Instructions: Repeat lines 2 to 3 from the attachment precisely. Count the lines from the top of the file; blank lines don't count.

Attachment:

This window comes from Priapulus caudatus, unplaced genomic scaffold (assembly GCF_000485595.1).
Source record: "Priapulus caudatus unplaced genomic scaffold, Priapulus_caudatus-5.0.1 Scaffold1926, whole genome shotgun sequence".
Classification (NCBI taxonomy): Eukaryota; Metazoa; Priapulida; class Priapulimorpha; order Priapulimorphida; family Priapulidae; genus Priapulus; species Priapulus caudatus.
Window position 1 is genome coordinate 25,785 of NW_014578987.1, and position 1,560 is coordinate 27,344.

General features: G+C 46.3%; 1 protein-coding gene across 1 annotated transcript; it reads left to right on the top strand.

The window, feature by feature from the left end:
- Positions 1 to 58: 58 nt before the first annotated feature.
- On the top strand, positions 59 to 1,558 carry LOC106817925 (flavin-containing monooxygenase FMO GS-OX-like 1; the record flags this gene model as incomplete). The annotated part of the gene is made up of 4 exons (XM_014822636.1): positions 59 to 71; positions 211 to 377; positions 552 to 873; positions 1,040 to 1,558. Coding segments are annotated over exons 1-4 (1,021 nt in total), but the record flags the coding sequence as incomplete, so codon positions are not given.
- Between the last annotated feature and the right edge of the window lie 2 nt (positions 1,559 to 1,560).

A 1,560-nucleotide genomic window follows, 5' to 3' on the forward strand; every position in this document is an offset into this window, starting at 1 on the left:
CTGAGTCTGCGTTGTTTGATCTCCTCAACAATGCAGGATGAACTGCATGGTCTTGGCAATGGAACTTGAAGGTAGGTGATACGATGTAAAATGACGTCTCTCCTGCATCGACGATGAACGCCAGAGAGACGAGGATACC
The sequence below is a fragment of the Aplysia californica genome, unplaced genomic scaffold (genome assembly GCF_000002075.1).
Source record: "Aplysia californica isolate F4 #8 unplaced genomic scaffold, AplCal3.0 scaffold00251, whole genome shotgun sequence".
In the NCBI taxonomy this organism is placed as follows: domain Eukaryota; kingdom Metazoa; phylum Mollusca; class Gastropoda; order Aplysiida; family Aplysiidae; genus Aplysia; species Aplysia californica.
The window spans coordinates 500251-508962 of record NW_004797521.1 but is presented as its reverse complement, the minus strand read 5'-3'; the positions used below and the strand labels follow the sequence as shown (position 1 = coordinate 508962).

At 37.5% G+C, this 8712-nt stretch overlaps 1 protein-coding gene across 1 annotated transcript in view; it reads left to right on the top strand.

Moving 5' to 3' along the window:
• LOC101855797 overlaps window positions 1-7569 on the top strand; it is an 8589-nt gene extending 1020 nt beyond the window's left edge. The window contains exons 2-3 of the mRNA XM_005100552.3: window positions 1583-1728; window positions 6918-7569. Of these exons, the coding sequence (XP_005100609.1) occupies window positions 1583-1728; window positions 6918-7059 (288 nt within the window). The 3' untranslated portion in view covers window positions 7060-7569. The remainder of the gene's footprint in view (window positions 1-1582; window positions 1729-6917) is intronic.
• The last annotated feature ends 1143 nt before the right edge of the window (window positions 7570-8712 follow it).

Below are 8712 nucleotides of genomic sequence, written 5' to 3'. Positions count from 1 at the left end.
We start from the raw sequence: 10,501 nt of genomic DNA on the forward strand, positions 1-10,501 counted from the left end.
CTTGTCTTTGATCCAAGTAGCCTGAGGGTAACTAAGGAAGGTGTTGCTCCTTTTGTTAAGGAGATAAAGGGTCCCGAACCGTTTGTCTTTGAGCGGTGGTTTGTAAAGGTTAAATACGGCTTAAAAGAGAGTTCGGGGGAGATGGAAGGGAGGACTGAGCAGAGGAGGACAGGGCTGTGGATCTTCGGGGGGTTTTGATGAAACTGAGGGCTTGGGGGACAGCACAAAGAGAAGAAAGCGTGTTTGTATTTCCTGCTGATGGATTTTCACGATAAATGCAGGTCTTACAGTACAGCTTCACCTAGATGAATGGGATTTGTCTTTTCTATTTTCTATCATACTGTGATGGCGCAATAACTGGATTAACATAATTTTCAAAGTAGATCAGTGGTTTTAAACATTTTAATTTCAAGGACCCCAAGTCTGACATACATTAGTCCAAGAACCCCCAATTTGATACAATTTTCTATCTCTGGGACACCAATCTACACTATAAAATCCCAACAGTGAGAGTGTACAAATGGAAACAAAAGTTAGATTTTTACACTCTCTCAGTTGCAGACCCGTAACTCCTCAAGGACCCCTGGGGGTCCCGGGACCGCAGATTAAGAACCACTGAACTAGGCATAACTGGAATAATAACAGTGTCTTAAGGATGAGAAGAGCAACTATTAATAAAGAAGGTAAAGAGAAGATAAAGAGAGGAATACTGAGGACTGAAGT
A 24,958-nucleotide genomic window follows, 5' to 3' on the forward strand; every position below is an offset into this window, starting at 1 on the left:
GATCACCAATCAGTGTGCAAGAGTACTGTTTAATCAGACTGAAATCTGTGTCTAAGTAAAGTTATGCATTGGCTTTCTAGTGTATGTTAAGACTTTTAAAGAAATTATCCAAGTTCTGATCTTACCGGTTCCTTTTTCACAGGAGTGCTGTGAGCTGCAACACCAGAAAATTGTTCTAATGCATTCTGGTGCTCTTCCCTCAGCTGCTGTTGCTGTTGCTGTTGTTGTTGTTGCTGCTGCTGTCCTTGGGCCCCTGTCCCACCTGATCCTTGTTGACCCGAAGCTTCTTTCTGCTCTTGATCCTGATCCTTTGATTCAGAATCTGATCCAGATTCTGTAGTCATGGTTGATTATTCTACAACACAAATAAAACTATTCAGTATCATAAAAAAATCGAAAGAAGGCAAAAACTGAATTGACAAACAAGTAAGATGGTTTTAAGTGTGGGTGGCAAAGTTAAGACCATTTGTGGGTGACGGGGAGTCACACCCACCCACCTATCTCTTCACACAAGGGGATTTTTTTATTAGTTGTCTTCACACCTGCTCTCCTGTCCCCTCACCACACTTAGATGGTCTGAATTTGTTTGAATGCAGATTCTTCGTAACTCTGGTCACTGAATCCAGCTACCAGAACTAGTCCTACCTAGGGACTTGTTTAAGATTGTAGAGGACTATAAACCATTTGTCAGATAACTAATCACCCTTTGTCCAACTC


Source record: "Priapulus caudatus unplaced genomic scaffold, Priapulus_caudatus-5.0.1 Scaffold1926, whole genome shotgun sequence".
Classification (NCBI taxonomy): Eukaryota; Metazoa; Priapulida; class Priapulimorpha; order Priapulimorphida; family Priapulidae; genus Priapulus; species Priapulus caudatus.